Sunday, August 25

MFA student presents exhibit with human interface, life-like technology


Graduate student Paul Carlo Esposito is displaying his exhibition, "Life Alert," at the Broad Art Center. The exhibition features a variety of art forms such as video and kinetic sculptures and will represent the relationship between living organisms and technology. (Chelsea Zhang/Daily Bruin)

Graduate student Paul Carlo Esposito is displaying his exhibition, "Life Alert," at the Broad Art Center. The exhibition features a variety of art forms such as video and kinetic sculptures and will represent the relationship between living organisms and technology. (Chelsea Zhang/Daily Bruin)


A Life Alert commercial inspired the name of Paul Carlo Esposito’s latest exhibition.

Esposito said his exhibition alerts audience members of their connection to all living things. The design media arts graduate student will feature some of his most recent artworks, including sculptures and videos, in his “Life Alert” exhibition, which opened Tuesday and will run until Thursday in the Broad Art Center. Esposito aims to explore biological and ecological functions and their relationship to art and technology.

“I’m really interested in what we think of as alive,” Esposito said. “This idea of … the boundaries between what we consider human and nonhuman.”

“Life Alert” spans across two rooms: The front room features art videos, coral fossil concrete art, kinetic sculptures and a soft robotics fish tank, and the back room houses the exhibition’s centerpiece – a large silicone robot called “Symbiogen.”

The inspiration for “Symbiogen” came from the concept of symbiogenesis, the evolutionary theory of organisms benefiting from one another by feeding and living off each other. Esposito created the 4-foot-tall soft robot to resemble a pyrosome, a giant 60-foot-long bioluminescent jelly sea-creature colony made up of hundreds to thousands of free-floating organisms called zooids.

Esposito uses soft polymers like silicone to create robots, which appear often in his work. Silicone materials are suitable for creating life-like technology because they are comprised of polymer, oil and sand, he said. The combination of sand, the most abundant mineral on the planet, and oil, the most precious mineral on the planet, creates a texture that imitates human skin.

In “Symbiogen,” Esposito created 18 smaller robots that he placed onto a silicone tube and used 3-D printed molds to shape the silicone layer into the form of a smaller pyrosome. Fascinated by strange textures, Esposito added tentacles with a bumpy surface similar to that of Indian bitter melons to the work. He also coated “Symbiogen” with a brown translucent slime resembling crude oil to represent the idea of a naturally occurring substance destroying the planet. Esposito said the slime looks like the slime made from Elmer’s glue and borax, which many children make in elementary school.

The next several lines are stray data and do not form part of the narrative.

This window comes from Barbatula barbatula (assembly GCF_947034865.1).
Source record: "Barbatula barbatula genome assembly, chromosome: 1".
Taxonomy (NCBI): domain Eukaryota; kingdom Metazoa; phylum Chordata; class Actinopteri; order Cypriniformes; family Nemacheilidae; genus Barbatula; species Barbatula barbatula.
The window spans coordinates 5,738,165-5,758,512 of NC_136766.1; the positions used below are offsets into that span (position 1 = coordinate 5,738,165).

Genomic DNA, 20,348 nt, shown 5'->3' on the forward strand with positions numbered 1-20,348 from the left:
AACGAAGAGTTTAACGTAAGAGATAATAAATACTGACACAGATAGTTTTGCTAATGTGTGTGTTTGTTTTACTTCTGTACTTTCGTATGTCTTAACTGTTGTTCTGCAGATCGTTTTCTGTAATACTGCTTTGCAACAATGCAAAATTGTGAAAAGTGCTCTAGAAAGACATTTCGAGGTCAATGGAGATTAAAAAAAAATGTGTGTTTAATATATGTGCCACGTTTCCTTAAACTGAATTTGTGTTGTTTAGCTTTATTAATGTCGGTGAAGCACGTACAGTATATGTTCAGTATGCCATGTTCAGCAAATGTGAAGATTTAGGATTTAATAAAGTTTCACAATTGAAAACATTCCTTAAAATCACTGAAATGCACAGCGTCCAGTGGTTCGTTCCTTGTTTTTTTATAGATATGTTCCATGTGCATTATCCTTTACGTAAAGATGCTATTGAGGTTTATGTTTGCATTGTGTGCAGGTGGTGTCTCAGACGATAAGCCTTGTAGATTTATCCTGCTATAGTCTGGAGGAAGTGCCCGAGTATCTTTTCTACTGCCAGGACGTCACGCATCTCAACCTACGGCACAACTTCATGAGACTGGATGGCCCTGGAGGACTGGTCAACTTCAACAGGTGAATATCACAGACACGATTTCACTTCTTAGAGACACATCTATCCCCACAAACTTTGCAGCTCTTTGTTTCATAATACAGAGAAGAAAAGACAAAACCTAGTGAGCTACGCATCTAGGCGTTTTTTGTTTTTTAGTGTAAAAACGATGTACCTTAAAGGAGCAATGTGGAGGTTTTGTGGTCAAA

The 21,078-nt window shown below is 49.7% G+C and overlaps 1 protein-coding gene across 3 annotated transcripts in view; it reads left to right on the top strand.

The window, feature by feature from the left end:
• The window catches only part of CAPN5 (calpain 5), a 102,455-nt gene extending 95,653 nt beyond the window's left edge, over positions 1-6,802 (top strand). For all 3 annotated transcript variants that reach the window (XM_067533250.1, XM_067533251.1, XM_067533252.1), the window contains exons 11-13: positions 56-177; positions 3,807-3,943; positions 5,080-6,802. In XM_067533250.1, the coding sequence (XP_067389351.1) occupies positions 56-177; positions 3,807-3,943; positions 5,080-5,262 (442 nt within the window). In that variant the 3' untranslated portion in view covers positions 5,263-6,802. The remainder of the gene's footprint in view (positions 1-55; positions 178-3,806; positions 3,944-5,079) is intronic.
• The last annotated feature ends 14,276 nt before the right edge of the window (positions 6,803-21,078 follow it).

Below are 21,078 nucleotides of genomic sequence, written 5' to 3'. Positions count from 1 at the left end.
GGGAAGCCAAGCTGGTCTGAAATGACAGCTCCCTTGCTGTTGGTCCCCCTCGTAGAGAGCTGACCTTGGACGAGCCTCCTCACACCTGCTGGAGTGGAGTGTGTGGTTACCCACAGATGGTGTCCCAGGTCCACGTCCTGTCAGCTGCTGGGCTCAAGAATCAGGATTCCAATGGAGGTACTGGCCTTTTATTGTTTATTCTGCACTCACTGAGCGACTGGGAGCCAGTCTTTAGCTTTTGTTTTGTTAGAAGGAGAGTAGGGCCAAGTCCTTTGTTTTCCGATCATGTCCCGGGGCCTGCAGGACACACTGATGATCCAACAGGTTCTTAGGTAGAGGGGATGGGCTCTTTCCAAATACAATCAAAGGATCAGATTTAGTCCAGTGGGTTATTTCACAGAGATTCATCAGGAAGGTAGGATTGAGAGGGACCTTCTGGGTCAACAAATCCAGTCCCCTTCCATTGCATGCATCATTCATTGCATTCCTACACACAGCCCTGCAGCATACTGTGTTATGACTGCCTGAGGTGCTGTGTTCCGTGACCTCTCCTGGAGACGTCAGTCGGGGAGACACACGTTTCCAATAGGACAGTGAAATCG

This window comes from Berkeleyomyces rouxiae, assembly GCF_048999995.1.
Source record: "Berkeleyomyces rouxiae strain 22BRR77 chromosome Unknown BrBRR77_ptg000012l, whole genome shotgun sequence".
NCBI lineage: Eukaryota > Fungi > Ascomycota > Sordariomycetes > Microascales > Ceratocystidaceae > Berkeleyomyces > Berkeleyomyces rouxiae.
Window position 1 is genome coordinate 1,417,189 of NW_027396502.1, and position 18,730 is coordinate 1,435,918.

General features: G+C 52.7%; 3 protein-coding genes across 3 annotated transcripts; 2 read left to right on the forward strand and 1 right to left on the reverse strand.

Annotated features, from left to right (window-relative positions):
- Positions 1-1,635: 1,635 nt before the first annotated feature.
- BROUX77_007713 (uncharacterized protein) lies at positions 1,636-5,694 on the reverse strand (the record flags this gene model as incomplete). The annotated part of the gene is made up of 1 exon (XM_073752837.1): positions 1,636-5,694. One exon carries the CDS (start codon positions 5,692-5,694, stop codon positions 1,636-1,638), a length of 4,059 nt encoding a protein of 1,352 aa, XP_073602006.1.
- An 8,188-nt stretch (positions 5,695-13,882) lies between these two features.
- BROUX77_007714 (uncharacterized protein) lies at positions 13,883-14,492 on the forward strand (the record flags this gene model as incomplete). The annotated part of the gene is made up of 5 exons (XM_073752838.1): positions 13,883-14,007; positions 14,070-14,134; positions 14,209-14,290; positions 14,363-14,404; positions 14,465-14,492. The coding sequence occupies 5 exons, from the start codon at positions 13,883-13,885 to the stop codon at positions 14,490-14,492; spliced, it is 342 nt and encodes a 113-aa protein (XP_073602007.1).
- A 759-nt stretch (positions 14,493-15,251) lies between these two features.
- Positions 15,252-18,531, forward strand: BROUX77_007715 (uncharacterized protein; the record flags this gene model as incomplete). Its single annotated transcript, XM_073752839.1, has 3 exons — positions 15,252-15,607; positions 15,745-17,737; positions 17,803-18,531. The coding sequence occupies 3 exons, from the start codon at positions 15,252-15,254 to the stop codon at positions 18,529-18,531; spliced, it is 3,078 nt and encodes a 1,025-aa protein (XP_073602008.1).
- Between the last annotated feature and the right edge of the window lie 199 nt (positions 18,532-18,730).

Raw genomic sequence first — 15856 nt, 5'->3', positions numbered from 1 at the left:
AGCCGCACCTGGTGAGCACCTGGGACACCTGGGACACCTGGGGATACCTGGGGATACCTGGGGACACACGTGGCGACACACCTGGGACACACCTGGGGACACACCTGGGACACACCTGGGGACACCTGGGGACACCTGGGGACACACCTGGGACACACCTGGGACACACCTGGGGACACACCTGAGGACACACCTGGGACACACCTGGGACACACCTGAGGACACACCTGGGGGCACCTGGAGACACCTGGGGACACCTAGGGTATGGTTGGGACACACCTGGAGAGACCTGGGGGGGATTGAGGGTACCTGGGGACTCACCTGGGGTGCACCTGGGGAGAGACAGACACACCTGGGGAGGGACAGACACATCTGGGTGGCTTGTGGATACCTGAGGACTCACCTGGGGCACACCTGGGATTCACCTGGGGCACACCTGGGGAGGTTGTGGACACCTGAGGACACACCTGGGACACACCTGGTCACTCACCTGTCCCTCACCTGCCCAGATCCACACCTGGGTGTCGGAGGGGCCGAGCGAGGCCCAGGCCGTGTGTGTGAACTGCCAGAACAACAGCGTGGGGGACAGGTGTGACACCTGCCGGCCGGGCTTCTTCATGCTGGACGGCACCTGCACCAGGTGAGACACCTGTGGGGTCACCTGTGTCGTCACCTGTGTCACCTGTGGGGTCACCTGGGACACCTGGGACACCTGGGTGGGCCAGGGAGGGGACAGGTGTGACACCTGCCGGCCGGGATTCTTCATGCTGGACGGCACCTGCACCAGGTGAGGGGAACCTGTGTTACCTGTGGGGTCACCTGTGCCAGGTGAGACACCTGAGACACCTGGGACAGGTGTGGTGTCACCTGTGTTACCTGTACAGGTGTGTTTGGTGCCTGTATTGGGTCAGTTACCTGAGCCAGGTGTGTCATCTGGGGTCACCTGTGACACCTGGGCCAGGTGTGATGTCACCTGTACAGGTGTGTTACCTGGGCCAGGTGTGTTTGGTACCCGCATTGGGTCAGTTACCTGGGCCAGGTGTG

Esposito is interested in the kinetic sensations of art and said he hopes the audience will interact with “Symbiogen” by touching its slippery surface.

“I really hope to make technology that could connect people, or make people aware of connections that they’re not aware of,” Esposito said.

To illustrate how human life communicates with artificial technology, “Symbiogen” will feature a live performance by Esposito and a guest performer. The silicone robot will appear as if it is eating Esposito halfway, symbolizing indigestion and the partial breakdown of the human body, he said. The guest performer will be acting as a caretaker who maintains the slime on the robot and mists it to keep the slime from drying out.

Rebeca Méndez, a design media arts professor and Esposito’s faculty advisor, said the performance is an uncanny juxtaposition of the biological human body and the plastic organism. Instead of using artificial intelligence to control the robot, Esposito will control the robot himself, in order to further explore the idea of human interaction with technology.

“There is a kind of morphing of these two completely differentiated substances,” Méndez said. “Dissolving our self and the body within an organism that is very plastic-like but at the same time still very alive, engulfing our understanding of what humanity is.”

Samuel Congdon, one of the guest performers and a graduate student in design media arts, said Esposito’s work is both alive and artificial, which is especially relevant now that humans are creating artificial life. Although “Symbiogen” is robotic, its fluid motions invite people to explore the humanity inside of it, he said.

“All of his pieces, they sort of take on the character of living things in the way that they move or the way that they breathe,” Congdon said.

“Symbiogen” is just one of the many pieces in Esposito’s exhibit that brings technology to life. Esposito said his “Life Alert” exhibit will utilize technology to bridge the concepts of life with the concept of crises in relation to ecology and climate change.

“I want people to think about how technology makes it weird to see where our bodies end or … what kind of connections can be made to other humans, nonhumans (and) life forms through technology,” Esposito said.

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